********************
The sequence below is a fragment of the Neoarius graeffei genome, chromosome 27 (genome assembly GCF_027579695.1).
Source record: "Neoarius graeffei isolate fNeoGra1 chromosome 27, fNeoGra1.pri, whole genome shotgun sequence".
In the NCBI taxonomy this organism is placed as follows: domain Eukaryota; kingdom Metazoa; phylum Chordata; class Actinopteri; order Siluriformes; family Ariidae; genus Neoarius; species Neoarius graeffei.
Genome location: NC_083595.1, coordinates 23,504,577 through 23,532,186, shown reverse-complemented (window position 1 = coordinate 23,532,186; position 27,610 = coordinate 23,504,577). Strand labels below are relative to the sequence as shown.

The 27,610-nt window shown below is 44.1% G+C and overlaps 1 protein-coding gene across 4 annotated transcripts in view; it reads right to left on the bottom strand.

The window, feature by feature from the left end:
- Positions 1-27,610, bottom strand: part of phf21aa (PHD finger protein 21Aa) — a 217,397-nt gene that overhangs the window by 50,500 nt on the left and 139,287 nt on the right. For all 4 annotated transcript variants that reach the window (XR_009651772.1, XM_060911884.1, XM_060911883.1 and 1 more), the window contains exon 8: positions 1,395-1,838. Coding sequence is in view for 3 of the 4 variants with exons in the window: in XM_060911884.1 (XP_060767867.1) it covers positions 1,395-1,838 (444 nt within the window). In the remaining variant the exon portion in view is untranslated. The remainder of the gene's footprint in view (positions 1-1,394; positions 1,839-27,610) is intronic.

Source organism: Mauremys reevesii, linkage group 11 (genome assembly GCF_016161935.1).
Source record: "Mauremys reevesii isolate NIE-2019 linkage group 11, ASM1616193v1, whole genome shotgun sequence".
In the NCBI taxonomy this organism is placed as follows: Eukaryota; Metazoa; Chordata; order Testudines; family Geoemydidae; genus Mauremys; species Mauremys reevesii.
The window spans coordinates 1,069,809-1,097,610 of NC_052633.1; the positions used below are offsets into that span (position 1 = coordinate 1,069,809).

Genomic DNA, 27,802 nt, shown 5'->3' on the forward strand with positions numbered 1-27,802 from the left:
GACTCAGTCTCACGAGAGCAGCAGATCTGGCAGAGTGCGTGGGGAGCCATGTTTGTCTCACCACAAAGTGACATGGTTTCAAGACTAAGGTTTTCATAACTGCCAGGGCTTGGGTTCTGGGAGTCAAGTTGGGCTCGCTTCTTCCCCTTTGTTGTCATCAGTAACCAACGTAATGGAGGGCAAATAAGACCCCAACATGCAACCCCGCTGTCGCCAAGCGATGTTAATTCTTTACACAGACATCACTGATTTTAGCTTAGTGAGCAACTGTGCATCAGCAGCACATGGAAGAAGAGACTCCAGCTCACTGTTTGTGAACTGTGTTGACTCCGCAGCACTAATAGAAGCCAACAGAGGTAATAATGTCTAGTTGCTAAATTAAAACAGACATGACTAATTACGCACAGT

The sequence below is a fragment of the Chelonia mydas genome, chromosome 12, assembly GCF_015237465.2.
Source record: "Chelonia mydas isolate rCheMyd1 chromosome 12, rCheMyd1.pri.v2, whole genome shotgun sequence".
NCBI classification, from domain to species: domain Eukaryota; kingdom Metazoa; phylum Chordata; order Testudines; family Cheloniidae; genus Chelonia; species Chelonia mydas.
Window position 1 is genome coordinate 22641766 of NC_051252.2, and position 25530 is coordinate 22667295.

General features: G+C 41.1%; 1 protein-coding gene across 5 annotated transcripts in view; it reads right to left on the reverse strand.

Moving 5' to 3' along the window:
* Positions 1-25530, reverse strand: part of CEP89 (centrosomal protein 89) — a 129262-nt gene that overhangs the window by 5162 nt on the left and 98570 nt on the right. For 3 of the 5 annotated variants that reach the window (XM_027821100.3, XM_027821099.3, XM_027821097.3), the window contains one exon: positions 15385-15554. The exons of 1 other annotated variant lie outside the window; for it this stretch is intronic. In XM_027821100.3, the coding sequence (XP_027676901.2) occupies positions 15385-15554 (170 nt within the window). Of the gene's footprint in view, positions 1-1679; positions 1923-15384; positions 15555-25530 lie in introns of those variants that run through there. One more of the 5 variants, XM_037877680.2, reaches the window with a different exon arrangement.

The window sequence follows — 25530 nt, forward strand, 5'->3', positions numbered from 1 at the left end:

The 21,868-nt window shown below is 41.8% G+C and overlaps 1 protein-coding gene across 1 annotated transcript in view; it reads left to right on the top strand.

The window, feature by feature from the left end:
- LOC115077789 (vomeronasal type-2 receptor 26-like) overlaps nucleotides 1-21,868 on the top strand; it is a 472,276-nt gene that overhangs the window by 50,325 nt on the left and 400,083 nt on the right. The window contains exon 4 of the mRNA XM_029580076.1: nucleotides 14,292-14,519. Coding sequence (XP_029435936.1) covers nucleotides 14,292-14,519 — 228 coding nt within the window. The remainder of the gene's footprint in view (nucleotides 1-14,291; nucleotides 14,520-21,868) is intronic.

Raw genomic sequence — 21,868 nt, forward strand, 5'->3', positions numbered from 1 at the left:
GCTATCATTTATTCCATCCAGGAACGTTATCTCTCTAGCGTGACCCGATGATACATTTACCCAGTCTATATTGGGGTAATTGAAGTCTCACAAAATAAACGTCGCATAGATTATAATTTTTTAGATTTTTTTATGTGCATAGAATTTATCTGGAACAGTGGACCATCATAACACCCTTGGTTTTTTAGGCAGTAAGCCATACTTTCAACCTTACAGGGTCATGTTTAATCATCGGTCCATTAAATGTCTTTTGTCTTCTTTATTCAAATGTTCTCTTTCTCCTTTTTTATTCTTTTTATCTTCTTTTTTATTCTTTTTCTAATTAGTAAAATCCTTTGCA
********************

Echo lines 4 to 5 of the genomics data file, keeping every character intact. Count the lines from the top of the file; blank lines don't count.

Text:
Genome location: NC_083595.1, coordinates 23,504,577 through 23,532,186, shown reverse-complemented (window position 1 = coordinate 23,532,186; position 27,610 = coordinate 23,504,577). Strand labels below are relative to the sequence as shown.

The 27,610-nt window shown below is 44.1% G+C and overlaps 1 protein-coding gene across 4 annotated transcripts in view; it reads right to left on the bottom strand.